VS2005: implicit upcast from std::auto_ptr<Derived> to std::auto_ptr<Base> yields invalid pointer when Base is not the first base class of Derived - by Pavel Minaev [MSFT]

Status : 

  Fixed<br /><br />
		This item has been fixed in the current or upcoming version of this product.<br /><br />
		A more detailed explanation for the resolution of this particular item may have been provided in the comments section.

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ID 319580 Comments
Status Closed Workarounds
Type Bug Repros 0
Opened 12/24/2007 2:34:06 AM
Access Restriction Public


Consider the following inheritance hierarchy:

struct Base1 { int x; };
struct Base2 { int y; };
struct Derived : Base1, Base2 {};

Now, every object of class Derived has two subobjects, and subobject of class Base2 is (typically) located at a non-zero offset inside the object.

Now, consider this code:

std::auto_ptr<Derived> createDerived() { return std::auto_ptr<Derived>(new Derived); }
std::auto_ptr<Base2> base2(createDerived());

This is perfectly valid ISO C++, and the intent of the second line is to implicitly convert a pointer to a derived class to a pointer to one of its bases. This is indeed what it does in VS2003 and VS2008, but VS2005 handles this case differently: it allows the conversion, but internally, uses a mechanism analogous to reinterpret_cast to convert from Derived* to Base2*. While the result of the operation is still of of type Base2*, it actually points to the beginning of the Derived object, and not at the correct offset of the Base2 subobject within it. Naturally, this renders the pointer invalid, but it is very hard to catch. In the example above, trying to access Base2::y through the returned pointer would actually access Base1::x of that same Derived object. When both base classes have virtual methods, this results in vtable confusion, so wrong methods get called.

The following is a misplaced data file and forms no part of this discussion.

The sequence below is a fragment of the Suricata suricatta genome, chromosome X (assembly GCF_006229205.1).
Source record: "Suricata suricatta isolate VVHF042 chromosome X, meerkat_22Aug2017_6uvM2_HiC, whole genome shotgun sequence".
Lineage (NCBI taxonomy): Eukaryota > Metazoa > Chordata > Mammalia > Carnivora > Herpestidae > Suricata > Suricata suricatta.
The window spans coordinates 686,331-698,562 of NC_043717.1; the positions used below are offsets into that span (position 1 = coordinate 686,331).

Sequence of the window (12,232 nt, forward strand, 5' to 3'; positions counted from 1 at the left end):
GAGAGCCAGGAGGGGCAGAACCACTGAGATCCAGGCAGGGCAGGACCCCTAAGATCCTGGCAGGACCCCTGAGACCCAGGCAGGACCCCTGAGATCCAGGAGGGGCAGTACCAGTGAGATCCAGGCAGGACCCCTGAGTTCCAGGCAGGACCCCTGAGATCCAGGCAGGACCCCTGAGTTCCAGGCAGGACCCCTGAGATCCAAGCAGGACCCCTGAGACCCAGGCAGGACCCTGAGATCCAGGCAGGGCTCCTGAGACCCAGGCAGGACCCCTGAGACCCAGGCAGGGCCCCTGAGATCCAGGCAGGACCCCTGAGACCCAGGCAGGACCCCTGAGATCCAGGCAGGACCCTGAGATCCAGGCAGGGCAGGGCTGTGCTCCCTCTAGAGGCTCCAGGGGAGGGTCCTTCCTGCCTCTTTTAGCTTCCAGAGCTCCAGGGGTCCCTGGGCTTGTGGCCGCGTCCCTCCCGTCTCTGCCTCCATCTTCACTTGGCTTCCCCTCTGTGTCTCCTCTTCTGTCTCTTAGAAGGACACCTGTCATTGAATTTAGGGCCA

This seems to be related to other bugs filed against std::auto_ptr in VS2005, such as the issues with its operator= - the cuplrit is the same conversion through void* in std::auto_ptr_ref. However, since this is a distinct case not mentioned before, and since, unlike previously mentioned cases, it actually renders a valid stantard-compliant C++ code non-working, I believe this deserves a separate bug with a higher criticality.

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Posted by Pavel Minaev [MSFT] on 1/10/2008 at 1:38 AM
I am aware that this is fixed in VS2008. We have no plans to migrate to VS2008 for production code yet, though. Are there plans to fix it in VS2005?
Posted by Pavel Minaev [MSFT] on 1/9/2008 at 8:37 PM
I am aware that this is fixed in VS2008. We have no plans to migrate to VS2008 for production code yet, though. Are there plans to fix it in VS2005?
Posted by Stephan [MSFT] on 1/9/2008 at 6:21 PM

Thanks for reporting this bug in VC8 SP1. It was fixed in VC9 RTM.

If you have any further questions, feel free to E-mail me at stl@microsoft.com .

Stephan T. Lavavej
Visual C++ Libraries Developer
Posted by Microsoft on 12/24/2007 at 5:19 PM
Thanks for your feedback. We are escalating this issue to the appropriate group within the Visual Studio Product Team for triage and resolution. These specialized experts will follow-up with your issue.

Thank you,
Visual Studio Product Team